— The evidence suggests CAR-Ts ide-cel and cilta-cel both have the potential to help patients live substantially longer with manageable side effects, although ide-cel’s recently announced price would still require at least a 37% discount to reach ICER’s recommended health-benefit price benchmark —
— The evidence suggests belantamab appears to be equivalent or slightly superior to alternative three-drug regimens, and it achieves commonly cited thresholds for cost-effectiveness due in part to discontinuation rates and the high prices of the alternative combinations —
— At April 16 virtual meeting, the Midwest Comparative Effectiveness Public Advisory Committee will review the evidence, hear further testimony from stakeholders, and deliberate over these treatments’ comparative clinical effectiveness, other potential benefits, and long-term value for money —
BOSTON, April 5, 2021 – The Institute for Clinical and Economic Review (ICER) today released an Evidence Report assessing the comparative clinical effectiveness and value of three new treatments targeting the B-cell maturation antigen (BCMA) for heavily pre-treated patients with triple class refractory multiple myeloma (TCRMM) who have cycled through numerous previous lines of therapy:
- idecabtagene vicleucel (“ide-cel,” Abecma®, Bristol-Myers Squibb and bluebird bio), a chimeric antigen receptor (CAR) T-cell therapy that the FDA approved in March 2021 to treat TCRMM patients after four or more prior lines of therapy;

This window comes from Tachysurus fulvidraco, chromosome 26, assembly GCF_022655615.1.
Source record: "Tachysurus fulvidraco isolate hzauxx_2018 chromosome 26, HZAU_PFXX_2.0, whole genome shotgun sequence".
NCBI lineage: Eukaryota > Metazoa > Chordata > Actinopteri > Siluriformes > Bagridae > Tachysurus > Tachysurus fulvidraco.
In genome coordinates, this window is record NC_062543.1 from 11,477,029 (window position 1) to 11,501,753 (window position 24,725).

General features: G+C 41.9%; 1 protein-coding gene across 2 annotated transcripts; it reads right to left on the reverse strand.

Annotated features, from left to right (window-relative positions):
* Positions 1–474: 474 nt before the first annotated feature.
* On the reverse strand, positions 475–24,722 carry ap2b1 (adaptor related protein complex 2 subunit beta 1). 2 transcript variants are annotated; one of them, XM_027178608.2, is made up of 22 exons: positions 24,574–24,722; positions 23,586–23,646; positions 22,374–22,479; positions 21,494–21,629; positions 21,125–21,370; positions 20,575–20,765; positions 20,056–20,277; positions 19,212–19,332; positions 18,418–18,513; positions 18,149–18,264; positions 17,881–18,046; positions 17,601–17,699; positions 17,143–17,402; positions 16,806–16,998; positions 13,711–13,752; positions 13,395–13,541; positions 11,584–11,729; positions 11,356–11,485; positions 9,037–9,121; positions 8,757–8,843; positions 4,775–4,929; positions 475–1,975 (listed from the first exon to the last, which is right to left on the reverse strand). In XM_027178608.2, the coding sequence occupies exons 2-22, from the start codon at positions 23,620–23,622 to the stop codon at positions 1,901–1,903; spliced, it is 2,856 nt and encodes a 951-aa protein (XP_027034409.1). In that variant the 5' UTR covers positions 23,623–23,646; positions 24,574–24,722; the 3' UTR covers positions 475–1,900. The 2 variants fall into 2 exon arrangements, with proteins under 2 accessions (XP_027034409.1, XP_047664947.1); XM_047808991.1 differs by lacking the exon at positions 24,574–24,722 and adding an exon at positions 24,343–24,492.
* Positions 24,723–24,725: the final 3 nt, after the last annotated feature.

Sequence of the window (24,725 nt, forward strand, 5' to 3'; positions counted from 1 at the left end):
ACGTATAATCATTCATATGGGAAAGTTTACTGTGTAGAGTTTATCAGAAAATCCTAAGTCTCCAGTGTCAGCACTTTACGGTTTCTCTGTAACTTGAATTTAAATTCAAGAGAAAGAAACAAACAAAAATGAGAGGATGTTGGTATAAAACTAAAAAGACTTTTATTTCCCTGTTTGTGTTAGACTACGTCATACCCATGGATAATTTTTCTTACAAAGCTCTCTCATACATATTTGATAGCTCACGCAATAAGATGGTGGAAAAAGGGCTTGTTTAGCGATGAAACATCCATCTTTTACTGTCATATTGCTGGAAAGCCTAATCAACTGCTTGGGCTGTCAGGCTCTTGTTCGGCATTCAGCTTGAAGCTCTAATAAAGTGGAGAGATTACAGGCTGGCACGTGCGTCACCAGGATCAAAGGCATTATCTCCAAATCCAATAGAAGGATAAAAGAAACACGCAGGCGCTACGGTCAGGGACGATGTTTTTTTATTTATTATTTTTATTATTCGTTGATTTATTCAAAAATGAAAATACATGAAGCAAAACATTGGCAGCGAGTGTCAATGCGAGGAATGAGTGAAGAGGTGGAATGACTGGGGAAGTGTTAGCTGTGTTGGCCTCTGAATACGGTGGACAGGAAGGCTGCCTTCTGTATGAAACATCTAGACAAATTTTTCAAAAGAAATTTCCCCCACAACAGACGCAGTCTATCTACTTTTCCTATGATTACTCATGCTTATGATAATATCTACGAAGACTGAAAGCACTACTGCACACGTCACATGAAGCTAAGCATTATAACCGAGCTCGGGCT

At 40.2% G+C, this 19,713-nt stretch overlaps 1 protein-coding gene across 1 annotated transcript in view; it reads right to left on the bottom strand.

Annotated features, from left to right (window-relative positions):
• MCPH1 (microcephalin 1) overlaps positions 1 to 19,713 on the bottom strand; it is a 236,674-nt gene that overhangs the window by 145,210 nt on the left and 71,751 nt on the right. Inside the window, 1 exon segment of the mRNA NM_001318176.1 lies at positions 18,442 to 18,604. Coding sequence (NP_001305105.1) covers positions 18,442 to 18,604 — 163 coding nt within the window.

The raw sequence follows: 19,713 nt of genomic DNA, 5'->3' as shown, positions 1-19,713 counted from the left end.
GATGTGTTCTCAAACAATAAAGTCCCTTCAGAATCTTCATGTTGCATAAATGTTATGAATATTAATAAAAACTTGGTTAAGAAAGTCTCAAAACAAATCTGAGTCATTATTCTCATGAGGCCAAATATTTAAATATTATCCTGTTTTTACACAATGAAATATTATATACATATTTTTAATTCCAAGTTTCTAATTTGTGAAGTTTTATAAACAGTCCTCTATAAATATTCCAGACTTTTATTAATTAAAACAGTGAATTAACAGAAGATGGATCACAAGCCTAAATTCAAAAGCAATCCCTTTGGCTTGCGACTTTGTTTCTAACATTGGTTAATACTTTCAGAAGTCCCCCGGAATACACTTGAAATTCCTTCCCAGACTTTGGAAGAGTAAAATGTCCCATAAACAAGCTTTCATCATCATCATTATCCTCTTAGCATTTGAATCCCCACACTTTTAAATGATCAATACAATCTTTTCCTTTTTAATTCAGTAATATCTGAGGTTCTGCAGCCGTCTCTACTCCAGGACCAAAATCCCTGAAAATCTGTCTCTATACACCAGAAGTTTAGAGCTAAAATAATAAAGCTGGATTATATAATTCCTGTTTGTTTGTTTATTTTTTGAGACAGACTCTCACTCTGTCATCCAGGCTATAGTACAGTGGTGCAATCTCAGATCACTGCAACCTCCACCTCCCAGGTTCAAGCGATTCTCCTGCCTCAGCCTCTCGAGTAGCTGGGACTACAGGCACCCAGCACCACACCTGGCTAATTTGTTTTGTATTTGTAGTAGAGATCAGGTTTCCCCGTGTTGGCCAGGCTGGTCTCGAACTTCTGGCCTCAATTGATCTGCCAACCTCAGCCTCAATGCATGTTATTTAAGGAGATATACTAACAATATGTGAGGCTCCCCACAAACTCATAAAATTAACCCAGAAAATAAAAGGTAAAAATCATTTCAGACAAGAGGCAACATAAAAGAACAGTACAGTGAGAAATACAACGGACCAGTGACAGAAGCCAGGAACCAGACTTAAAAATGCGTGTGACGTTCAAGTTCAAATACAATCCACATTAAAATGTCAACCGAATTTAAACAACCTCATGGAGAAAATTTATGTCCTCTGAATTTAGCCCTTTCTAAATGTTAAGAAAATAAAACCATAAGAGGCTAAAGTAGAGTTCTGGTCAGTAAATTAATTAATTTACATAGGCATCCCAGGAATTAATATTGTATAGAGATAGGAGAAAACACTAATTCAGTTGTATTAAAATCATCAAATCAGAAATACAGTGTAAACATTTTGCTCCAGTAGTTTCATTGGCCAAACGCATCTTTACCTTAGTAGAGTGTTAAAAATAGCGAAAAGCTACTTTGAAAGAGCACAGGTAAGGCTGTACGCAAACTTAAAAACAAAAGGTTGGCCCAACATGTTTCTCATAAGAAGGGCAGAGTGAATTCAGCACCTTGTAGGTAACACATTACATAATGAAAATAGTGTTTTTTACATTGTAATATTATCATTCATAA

- ciltacabtagene autoleucel (“cilta-cel,” Janssen and Legend Biotech), an investigational CAR T-cell therapy for which a rolling biologic license application (BLA) was submitted to the FDA in December 2020; and
- belantamab mafodotin-blmf (“belantamab,” Blenrep™, GlaxoSmithKline), which the FDA approved in August 2020 to treat TCRMM patients after four or more prior lines of therapy.
“Many people with multiple myeloma develop resistance to existing treatments, so these three new therapies that target BCMA — a new method of action — represent an important expansion of the clinical armamentarium available to patients and oncologists,” said Steven D. Pearson, MD, MSc, ICER’s President. “Data are extremely limited for the two CAR-Ts, but those data suggest the potential for patients to live longer with manageable side effects. At our public meeting, our policy roundtable will likely discuss the potential for certain patients to require a second dose of these CAR-Ts, and what the implications will be not only for how T-cells should be initially harvested, but also on the treatments’ overall pricing, coverage, and long-term value. Belantamab appears to deliver more modest clinical benefit, along with some safety concerns that have required the drug to be stopped or reduced in certain instances. At its current pricing, belantamab appears to meet commonly cited thresholds for cost-effectiveness, but this favorable result is due in part to early discontinuation among many patients, as well as the high prices of the three-drug regimens to which belantamab was compared.”
This Evidence Report will be reviewed at a virtual public meeting of the Midwest Comparative Effectiveness Public Advisory Council (Midwest CEPAC) on April 16, 2021. The Midwest CEPAC is one of ICER’s three independent evidence appraisal committees comprising medical evidence experts, practicing clinicians, methodologists, and leaders in patient engagement and advocacy.
A draft version of this report was previously open for a four-week public comment period. The updated Evidence Report and voting questions reflect changes made based on comments received from patient groups, clinicians, drug manufacturers, and other stakeholders. Detailed responses to public comments can be found here.
Key Clinical Findings